Entry requirements & applying

The academic requirements for the course are 80-112 UCAS tariff points at GCE A-level or equivalent.

Disclosure and Barring Service (DBS) clearance (previously known as CRB) may be required for placement activity on optional Work-Based Learning module.

Teaching & Assessment

There is a variety of assessment methods for this course, including essays, presentations, case studies and examinations. In Year 3 you will be required to do a research project on a topic of your interest. 

Flexible, accessible and inclusive teaching methods are utilised across the degree programme.  Students will attend face-to-face lectures three days a week. Students are encouraged to participate in site visits to operational areas of the criminal justice system, which in the past have included visits to a crown court and a prison. 

Wrexham University is committed to supporting our students to maximise their academic potential.

We offer workshops and support sessions in areas such as academic writing, effective note-making and preparing for assignments. Students can book appointments with academic skills tutors dedicated to helping deal with the practicalities of university work. Our student support section has more information on the help available.

In terms of particular needs, the University’s Inclusion Services can provide appropriate guidance and support should any students require reasonable adjustments to be made because of a recognised prevailing disability, medical condition, or specific learning difference.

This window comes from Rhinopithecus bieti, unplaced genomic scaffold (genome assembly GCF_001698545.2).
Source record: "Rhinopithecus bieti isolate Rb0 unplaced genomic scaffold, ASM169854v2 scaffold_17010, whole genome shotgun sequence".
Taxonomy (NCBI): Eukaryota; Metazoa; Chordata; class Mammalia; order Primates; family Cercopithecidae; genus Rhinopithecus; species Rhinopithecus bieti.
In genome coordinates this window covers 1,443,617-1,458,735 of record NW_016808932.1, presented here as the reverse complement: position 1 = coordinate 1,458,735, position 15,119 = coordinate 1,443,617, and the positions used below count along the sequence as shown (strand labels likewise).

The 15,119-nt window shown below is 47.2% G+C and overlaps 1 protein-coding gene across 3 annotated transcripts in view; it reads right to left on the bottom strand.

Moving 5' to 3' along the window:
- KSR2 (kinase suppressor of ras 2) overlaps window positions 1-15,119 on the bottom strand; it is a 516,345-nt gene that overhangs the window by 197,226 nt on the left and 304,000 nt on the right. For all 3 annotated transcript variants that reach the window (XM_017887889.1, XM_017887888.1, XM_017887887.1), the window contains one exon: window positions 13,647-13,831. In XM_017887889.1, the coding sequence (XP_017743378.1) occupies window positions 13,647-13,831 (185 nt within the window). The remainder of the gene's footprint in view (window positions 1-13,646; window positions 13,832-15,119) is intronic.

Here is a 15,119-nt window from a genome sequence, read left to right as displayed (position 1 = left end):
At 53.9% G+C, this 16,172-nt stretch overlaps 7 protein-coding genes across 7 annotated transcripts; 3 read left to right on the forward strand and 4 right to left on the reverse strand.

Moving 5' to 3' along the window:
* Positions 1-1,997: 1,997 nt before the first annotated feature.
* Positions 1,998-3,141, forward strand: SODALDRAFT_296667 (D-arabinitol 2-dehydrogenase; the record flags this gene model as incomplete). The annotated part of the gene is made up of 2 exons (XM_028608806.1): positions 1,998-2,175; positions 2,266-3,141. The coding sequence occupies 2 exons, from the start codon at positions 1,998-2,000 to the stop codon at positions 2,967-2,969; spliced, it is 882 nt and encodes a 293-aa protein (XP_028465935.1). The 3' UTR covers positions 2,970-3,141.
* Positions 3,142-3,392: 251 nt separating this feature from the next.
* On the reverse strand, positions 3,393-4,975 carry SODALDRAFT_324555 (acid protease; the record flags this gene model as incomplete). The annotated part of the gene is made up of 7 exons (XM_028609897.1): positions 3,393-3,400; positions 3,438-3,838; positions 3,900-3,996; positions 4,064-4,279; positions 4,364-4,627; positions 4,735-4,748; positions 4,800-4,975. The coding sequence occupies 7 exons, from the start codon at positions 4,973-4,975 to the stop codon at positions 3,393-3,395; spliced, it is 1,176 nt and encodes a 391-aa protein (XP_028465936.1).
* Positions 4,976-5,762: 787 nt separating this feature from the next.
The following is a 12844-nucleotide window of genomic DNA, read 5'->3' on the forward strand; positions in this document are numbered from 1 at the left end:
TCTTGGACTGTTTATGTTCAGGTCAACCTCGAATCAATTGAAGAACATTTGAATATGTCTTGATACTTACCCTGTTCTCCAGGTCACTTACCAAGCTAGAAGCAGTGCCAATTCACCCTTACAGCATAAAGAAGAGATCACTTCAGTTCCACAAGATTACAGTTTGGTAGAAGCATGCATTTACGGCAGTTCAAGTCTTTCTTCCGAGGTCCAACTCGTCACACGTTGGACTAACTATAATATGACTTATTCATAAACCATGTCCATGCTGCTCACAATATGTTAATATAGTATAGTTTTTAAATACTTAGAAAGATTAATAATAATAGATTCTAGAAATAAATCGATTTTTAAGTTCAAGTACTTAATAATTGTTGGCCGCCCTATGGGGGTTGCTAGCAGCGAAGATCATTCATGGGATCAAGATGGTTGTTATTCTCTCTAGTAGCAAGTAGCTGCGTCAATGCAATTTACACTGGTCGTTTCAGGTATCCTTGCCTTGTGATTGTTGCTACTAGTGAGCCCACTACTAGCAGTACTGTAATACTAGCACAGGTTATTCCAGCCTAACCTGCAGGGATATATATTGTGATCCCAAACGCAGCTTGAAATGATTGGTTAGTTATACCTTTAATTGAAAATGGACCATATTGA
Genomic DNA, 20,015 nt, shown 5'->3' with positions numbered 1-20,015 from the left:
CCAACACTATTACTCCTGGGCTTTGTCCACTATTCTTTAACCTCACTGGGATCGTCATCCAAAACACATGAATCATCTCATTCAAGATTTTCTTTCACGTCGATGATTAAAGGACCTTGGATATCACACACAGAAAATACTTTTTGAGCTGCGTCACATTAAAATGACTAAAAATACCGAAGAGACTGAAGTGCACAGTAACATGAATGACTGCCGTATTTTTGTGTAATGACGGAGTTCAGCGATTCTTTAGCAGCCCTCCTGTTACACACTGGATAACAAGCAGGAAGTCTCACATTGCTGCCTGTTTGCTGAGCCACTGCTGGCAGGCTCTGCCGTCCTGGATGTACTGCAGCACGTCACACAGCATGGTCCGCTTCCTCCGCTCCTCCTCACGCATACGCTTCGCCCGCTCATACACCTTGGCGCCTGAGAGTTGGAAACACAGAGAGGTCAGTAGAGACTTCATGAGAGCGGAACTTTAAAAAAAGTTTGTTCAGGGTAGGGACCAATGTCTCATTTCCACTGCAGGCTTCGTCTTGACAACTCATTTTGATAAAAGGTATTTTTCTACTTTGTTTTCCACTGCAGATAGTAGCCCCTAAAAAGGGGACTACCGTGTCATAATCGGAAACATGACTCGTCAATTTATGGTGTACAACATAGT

Career prospects

There is an excellent range of career opportunities across the criminal justice system (CJS), and our degree in criminology and criminal justice prepares students with a wide range of skills. 

Employment opportunities available to Graduates with a criminology and criminal justice degree are extensive. Below are just some examples of careers that our Graduates have progressed on to: 

  • Police 
  • Probation services 
  • Victim support 
  • Prison service 
  • Youth offending service 
  • Drug and alcohol agencies 
  • Legal and court system 
  • Civil services 
  • UK border force 
  • Housing and homeless services 
  • Crown Prosecution Service 
  •  Third sector 
  • Education 
  • Social services 

Our Careers and Employability service is there to help you make decisions and plan the next steps towards a bright future. From finding work or further study to working out your interests, skills and aspirations, they can provide you with the expert information, advice and guidance you need.

If you are interested in postgraduate studies, you may wish to progress onto the MA in Criminology and Criminal Justice.

A degree with us in Criminology and Criminal Justice opens up endless opportunities, and you may even decide to progress on to do a law or psychology conversion course should you wish to pursue a different career path. 

Fees & funding

You do not have to pay your tuition fees upfront.

The fees you pay and the support available will depend on a number of different factors. Full information can be found on our fees & finance pages. You will also find information about what your fees include in the fee FAQs.

All fees are subject to any changes in government policy, view our undergraduate fees.


If you’re looking for a place to stay while you study then take a look at our accommodation pages to get more information on your options, including our on-campus halls of residence Wrexham Village.

Crime scene tape with police car in background

Take part in our annualreal-time training exercise

A high-profile Crime Scene Day learning simulation is held each year, with students from a range of courses acting out, witnessing, investigating and reporting on a high-profile crime on campus.